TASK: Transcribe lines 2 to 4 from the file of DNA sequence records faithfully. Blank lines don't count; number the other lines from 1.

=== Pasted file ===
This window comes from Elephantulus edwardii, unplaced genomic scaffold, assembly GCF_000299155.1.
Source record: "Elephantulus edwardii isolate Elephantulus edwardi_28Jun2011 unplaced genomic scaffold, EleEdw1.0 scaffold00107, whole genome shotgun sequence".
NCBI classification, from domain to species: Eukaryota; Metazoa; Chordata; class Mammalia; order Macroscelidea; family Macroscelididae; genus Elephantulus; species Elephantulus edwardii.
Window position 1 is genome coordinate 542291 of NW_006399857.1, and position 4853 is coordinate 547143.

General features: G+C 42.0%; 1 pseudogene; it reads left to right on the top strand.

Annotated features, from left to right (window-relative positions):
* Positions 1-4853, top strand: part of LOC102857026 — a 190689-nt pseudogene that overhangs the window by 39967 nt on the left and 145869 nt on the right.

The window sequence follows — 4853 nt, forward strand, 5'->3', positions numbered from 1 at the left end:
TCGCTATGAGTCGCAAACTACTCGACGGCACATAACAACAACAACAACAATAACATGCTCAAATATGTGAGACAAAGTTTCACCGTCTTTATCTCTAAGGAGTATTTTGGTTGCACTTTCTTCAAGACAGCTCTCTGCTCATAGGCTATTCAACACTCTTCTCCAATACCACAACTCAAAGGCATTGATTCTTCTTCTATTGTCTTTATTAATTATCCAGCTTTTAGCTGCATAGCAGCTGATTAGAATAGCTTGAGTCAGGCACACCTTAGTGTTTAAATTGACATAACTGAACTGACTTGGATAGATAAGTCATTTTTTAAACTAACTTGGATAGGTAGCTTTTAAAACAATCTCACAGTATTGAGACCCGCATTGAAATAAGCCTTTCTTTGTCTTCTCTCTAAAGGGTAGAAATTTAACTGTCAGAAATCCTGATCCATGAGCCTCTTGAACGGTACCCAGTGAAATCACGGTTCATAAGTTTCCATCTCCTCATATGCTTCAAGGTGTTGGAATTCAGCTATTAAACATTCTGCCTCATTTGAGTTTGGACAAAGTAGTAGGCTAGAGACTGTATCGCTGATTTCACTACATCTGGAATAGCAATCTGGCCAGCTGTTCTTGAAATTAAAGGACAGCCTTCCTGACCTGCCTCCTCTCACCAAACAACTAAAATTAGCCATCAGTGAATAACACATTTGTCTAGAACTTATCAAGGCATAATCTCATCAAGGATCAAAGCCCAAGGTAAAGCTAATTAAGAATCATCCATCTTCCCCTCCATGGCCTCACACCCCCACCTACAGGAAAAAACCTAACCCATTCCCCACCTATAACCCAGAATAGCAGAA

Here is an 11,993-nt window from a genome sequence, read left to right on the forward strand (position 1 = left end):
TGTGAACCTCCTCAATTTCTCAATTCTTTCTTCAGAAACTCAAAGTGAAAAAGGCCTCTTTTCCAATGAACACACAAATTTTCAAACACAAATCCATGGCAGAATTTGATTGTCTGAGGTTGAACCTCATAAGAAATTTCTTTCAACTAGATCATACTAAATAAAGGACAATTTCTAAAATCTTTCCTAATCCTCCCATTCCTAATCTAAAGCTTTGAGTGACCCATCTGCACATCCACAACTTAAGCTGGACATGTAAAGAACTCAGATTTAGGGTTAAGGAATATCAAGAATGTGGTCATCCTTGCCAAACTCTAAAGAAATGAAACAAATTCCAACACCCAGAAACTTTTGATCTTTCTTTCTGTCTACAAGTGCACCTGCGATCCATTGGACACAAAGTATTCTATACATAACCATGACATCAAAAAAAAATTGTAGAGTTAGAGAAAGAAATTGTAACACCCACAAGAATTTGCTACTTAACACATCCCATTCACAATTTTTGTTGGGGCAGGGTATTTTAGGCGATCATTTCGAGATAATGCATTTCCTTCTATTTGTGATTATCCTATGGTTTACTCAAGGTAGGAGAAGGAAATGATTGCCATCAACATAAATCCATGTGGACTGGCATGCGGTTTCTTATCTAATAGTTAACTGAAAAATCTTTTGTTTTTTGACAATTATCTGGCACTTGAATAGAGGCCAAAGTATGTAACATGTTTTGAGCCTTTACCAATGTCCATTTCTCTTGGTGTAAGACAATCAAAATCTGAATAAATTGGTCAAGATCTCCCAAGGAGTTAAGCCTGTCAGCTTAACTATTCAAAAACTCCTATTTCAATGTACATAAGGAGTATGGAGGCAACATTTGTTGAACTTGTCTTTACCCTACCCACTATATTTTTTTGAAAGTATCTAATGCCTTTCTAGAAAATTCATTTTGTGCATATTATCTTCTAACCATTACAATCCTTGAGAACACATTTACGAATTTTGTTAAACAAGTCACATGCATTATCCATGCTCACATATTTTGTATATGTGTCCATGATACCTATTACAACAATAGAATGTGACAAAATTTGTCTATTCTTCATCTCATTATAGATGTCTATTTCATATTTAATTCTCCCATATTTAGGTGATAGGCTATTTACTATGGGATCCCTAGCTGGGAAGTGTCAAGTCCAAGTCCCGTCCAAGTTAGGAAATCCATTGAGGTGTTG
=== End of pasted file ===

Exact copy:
Source record: "Elephantulus edwardii isolate Elephantulus edwardi_28Jun2011 unplaced genomic scaffold, EleEdw1.0 scaffold00107, whole genome shotgun sequence".
NCBI classification, from domain to species: Eukaryota; Metazoa; Chordata; class Mammalia; order Macroscelidea; family Macroscelididae; genus Elephantulus; species Elephantulus edwardii.
Window position 1 is genome coordinate 542291 of NW_006399857.1, and position 4853 is coordinate 547143.